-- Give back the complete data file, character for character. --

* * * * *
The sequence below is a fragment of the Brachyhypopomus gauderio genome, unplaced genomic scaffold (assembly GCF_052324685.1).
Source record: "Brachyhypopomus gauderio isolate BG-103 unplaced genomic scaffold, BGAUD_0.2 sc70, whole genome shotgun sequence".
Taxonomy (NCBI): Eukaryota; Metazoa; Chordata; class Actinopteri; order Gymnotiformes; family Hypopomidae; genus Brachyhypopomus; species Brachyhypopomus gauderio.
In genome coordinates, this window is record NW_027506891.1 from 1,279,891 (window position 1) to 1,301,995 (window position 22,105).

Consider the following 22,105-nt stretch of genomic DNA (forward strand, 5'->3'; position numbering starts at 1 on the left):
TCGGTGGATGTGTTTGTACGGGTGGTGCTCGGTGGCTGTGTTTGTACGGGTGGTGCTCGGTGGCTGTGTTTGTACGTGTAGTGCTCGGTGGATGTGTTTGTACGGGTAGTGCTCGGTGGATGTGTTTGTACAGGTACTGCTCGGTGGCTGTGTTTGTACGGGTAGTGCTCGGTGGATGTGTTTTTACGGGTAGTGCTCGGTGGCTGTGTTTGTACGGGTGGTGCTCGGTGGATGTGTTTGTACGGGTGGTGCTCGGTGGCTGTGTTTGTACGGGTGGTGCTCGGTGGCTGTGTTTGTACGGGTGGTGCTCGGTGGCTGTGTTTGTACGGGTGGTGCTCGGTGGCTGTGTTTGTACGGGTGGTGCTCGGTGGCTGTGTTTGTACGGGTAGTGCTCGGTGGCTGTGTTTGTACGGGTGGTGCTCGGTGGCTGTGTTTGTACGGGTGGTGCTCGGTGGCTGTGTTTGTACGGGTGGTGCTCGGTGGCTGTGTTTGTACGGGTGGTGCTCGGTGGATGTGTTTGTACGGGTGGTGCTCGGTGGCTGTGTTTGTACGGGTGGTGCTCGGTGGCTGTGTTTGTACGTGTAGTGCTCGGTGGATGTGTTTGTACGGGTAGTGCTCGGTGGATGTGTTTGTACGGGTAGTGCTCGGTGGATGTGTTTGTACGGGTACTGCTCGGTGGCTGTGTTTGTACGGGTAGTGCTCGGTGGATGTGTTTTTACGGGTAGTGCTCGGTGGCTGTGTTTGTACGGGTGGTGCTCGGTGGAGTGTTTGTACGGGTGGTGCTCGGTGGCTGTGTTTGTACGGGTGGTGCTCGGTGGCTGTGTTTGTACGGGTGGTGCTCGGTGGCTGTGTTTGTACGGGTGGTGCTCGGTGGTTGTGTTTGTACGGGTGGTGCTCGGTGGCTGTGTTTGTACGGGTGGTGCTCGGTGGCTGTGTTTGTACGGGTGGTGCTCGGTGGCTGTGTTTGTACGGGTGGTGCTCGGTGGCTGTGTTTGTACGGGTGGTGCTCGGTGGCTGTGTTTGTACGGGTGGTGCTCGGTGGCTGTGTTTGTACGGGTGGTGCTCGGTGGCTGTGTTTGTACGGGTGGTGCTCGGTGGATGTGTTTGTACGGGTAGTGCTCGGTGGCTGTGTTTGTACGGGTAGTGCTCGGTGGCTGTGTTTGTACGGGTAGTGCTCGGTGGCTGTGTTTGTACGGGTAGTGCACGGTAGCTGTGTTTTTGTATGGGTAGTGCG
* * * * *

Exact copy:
The sequence below is a fragment of the Brachyhypopomus gauderio genome, unplaced genomic scaffold (assembly GCF_052324685.1).
Source record: "Brachyhypopomus gauderio isolate BG-103 unplaced genomic scaffold, BGAUD_0.2 sc70, whole genome shotgun sequence".
Taxonomy (NCBI): Eukaryota; Metazoa; Chordata; class Actinopteri; order Gymnotiformes; family Hypopomidae; genus Brachyhypopomus; species Brachyhypopomus gauderio.
In genome coordinates, this window is record NW_027506891.1 from 1,279,891 (window position 1) to 1,301,995 (window position 22,105).

Consider the following 22,105-nt stretch of genomic DNA (forward strand, 5'->3'; position numbering starts at 1 on the left):
TCGGTGGATGTGTTTGTACGGGTGGTGCTCGGTGGCTGTGTTTGTACGGGTGGTGCTCGGTGGCTGTGTTTGTACGTGTAGTGCTCGGTGGATGTGTTTGTACGGGTAGTGCTCGGTGGATGTGTTTGTACAGGTACTGCTCGGTGGCTGTGTTTGTACGGGTAGTGCTCGGTGGATGTGTTTTTACGGGTAGTGCTCGGTGGCTGTGTTTGTACGGGTGGTGCTCGGTGGATGTGTTTGTACGGGTGGTGCTCGGTGGCTGTGTTTGTACGGGTGGTGCTCGGTGGCTGTGTTTGTACGGGTGGTGCTCGGTGGCTGTGTTTGTACGGGTGGTGCTCGGTGGCTGTGTTTGTACGGGTGGTGCTCGGTGGCTGTGTTTGTACGGGTAGTGCTCGGTGGCTGTGTTTGTACGGGTGGTGCTCGGTGGCTGTGTTTGTACGGGTGGTGCTCGGTGGCTGTGTTTGTACGGGTGGTGCTCGGTGGCTGTGTTTGTACGGGTGGTGCTCGGTGGATGTGTTTGTACGGGTGGTGCTCGGTGGCTGTGTTTGTACGGGTGGTGCTCGGTGGCTGTGTTTGTACGTGTAGTGCTCGGTGGATGTGTTTGTACGGGTAGTGCTCGGTGGATGTGTTTGTACGGGTAGTGCTCGGTGGATGTGTTTGTACGGGTACTGCTCGGTGGCTGTGTTTGTACGGGTAGTGCTCGGTGGATGTGTTTTTACGGGTAGTGCTCGGTGGCTGTGTTTGTACGGGTGGTGCTCGGTGGAGTGTTTGTACGGGTGGTGCTCGGTGGCTGTGTTTGTACGGGTGGTGCTCGGTGGCTGTGTTTGTACGGGTGGTGCTCGGTGGCTGTGTTTGTACGGGTGGTGCTCGGTGGTTGTGTTTGTACGGGTGGTGCTCGGTGGCTGTGTTTGTACGGGTGGTGCTCGGTGGCTGTGTTTGTACGGGTGGTGCTCGGTGGCTGTGTTTGTACGGGTGGTGCTCGGTGGCTGTGTTTGTACGGGTGGTGCTCGGTGGCTGTGTTTGTACGGGTGGTGCTCGGTGGCTGTGTTTGTACGGGTGGTGCTCGGTGGCTGTGTTTGTACGGGTGGTGCTCGGTGGATGTGTTTGTACGGGTAGTGCTCGGTGGCTGTGTTTGTACGGGTAGTGCTCGGTGGCTGTGTTTGTACGGGTAGTGCTCGGTGGCTGTGTTTGTACGGGTAGTGCACGGTAGCTGTGTTTTTGTATGGGTAGTGCG